The Parkinsons Foundation estimates that 60,000 Americans are diagnosed with Parkinsons every year. However, the true number of people who develop the disease may be much higher.
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How Does Environment Come Into It
Your environment is a hard one to pin down. Partly, that’s because it covers a lot of ground. It’s everything that’s not your genes, which could mean where you live, what you eat, chemicals you’ve come into contact with, and more.
Not only that, but it could take years for the effects from something in your environment to show up. So far, doctors have a lot of clues but no smoking gun. So you could have people who live or work in an area around chemicals tied to Parkinson’s, but many of them don’t get it.
Some research shows links between Parkinson’s and:
- Agent Orange, a chemical used to destroy trees and crops in the Vietnam War.
- Certain chemicals used in farming, such as insecticides, herbicides, and fungicides.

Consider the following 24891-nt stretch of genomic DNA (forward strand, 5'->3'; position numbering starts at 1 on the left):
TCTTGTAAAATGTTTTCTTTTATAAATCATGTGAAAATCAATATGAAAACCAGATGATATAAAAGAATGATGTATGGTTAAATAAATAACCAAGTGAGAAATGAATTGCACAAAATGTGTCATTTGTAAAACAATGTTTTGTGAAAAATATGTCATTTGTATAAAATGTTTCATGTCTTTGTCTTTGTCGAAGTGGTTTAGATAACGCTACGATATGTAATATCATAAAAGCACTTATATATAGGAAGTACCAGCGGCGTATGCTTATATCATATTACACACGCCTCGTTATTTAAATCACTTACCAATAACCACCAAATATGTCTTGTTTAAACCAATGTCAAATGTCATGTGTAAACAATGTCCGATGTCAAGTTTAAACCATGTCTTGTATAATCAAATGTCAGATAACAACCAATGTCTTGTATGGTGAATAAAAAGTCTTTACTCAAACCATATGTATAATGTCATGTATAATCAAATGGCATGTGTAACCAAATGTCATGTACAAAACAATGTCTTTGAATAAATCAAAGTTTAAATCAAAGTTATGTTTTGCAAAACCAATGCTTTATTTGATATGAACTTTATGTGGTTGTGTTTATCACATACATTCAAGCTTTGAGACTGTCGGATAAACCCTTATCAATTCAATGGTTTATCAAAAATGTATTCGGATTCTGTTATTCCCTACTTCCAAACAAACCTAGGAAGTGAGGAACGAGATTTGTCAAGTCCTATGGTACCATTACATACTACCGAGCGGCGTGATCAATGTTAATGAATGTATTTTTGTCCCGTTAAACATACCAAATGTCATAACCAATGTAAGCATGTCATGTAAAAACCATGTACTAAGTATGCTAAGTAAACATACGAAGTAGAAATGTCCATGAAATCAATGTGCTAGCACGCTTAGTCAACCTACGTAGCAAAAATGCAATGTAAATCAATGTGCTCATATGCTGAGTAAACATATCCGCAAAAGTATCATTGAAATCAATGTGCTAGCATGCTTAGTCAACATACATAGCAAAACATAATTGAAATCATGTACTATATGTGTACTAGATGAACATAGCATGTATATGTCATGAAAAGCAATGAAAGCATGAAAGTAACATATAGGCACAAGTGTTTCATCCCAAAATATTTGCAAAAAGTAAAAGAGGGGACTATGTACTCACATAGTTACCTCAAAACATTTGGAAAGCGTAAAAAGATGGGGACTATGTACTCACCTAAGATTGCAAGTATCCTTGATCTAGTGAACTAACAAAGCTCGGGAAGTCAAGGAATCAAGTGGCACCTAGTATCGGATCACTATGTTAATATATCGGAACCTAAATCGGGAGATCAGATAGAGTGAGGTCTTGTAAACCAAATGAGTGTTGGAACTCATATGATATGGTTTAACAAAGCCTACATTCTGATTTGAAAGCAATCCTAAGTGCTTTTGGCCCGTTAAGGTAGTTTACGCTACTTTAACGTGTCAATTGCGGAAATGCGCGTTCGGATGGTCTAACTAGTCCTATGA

- Some metals and chemicals used in factories, such as manganese, lead, and trichlorethylene .
These can come into play based on where you live, what you do for work, or if you served in the military. Sometimes, these chemicals seep into well water, so that’s one more way they can affect you.
Causes Of Parkinson’s Disease
Parkinson’s disease is caused by a loss of nerve cells in part of the brain called the substantia nigra. This leads to a reduction in a chemical called dopamine in the brain.
Dopamine plays a vital role in regulating the movement of the body. A reduction in dopamine is responsible for many of the symptoms of Parkinson’s disease.
Exactly what causes the loss of nerve cells is unclear. Most experts think that a combination of genetic and environmental factors is responsible.
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What Role Do Genes Play